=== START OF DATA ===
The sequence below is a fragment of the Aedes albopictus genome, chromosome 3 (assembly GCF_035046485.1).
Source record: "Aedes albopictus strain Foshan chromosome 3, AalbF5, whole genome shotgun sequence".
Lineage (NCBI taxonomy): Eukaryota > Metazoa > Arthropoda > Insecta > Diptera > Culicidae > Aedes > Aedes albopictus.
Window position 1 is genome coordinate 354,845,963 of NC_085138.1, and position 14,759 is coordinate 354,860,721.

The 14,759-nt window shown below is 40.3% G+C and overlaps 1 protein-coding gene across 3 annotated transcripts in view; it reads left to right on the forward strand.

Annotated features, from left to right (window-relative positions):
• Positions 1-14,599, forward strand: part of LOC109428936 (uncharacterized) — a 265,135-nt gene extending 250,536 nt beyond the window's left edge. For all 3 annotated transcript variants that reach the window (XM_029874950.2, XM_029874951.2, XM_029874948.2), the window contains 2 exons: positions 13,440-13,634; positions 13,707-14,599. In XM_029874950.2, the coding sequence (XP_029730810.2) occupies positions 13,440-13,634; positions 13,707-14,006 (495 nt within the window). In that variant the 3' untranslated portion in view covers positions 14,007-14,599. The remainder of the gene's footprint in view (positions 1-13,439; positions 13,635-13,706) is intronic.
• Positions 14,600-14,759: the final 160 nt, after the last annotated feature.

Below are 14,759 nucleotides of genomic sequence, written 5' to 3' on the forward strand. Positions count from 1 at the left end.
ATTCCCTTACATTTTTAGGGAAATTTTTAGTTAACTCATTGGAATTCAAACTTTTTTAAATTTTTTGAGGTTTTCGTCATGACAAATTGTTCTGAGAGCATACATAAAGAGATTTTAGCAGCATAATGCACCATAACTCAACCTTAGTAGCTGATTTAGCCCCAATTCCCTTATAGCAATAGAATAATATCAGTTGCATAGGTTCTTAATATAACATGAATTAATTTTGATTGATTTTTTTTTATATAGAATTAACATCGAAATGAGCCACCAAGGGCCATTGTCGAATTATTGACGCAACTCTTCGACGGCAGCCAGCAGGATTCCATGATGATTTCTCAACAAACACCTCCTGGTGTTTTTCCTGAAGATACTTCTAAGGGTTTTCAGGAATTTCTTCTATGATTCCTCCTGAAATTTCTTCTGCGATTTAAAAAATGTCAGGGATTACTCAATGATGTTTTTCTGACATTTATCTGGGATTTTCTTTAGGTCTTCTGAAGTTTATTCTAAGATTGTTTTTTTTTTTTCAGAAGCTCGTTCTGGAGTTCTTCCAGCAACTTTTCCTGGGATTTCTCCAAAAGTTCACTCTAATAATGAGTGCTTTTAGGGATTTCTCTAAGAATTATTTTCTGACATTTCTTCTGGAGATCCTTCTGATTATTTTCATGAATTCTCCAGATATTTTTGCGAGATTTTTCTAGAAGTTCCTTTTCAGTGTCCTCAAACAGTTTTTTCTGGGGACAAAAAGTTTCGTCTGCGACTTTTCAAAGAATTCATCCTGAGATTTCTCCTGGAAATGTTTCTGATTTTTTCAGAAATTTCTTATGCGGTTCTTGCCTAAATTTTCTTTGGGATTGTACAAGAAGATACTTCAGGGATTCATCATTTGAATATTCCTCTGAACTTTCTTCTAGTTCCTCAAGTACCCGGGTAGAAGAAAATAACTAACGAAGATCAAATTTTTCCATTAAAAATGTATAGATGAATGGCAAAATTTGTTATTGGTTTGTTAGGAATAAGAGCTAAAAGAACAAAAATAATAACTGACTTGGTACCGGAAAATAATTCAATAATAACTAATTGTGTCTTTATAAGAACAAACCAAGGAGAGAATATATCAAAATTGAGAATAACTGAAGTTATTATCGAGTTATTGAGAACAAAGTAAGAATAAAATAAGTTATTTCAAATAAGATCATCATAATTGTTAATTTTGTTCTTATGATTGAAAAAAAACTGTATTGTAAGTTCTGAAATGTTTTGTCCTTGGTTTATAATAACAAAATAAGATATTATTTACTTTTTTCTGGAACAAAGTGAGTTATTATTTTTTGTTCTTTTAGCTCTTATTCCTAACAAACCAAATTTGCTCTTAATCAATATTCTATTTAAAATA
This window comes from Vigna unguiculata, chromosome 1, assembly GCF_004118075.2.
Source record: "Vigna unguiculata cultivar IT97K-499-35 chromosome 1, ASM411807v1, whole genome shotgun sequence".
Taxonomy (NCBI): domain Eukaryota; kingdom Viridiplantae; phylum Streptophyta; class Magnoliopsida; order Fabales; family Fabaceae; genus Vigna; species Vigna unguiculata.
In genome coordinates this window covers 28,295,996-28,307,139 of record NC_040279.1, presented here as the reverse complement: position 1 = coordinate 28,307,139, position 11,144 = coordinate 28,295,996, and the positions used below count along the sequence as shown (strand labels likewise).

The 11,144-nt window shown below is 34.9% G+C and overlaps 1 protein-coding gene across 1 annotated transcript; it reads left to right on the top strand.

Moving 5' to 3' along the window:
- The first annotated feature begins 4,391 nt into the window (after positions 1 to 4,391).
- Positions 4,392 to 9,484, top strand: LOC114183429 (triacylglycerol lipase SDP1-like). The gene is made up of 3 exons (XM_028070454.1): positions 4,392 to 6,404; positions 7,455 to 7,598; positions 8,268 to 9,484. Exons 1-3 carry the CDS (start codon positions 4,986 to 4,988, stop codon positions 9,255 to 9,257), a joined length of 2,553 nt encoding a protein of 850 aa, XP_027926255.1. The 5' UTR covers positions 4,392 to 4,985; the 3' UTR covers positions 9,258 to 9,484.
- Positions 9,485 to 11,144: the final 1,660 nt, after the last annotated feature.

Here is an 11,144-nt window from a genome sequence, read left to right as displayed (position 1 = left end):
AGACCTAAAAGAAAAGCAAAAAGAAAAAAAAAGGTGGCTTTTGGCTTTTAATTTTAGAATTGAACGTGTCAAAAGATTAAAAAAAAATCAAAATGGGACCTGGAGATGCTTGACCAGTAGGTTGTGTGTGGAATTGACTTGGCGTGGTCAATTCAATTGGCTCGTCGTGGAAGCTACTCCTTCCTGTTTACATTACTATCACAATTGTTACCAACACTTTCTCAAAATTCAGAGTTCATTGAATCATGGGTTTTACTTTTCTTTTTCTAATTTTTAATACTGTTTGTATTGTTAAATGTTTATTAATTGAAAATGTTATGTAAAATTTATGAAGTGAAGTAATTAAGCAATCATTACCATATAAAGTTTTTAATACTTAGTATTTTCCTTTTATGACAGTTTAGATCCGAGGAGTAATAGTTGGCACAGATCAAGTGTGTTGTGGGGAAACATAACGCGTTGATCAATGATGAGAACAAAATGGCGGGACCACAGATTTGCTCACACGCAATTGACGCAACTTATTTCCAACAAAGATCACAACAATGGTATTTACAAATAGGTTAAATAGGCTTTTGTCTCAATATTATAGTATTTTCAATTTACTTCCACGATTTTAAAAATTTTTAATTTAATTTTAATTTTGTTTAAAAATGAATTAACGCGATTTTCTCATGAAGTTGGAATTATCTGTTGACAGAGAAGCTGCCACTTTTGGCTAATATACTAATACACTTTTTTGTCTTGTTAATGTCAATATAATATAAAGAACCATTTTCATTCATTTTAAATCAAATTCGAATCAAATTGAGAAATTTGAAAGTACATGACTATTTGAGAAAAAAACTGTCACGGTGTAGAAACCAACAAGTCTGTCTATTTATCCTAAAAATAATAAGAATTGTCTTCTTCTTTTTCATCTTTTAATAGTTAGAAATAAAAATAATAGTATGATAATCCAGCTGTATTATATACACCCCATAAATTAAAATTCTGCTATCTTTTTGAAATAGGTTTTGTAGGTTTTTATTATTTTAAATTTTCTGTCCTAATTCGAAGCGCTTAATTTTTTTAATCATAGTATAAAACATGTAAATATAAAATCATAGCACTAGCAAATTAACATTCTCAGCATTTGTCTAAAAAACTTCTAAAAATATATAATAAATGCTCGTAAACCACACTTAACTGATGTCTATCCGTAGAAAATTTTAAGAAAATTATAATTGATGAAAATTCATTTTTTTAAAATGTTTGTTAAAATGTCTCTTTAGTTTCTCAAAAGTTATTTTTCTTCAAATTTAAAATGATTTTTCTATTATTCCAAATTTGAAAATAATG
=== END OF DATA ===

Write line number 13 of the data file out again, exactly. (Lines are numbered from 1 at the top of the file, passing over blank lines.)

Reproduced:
Taxonomy (NCBI): domain Eukaryota; kingdom Viridiplantae; phylum Streptophyta; class Magnoliopsida; order Fabales; family Fabaceae; genus Vigna; species Vigna unguiculata.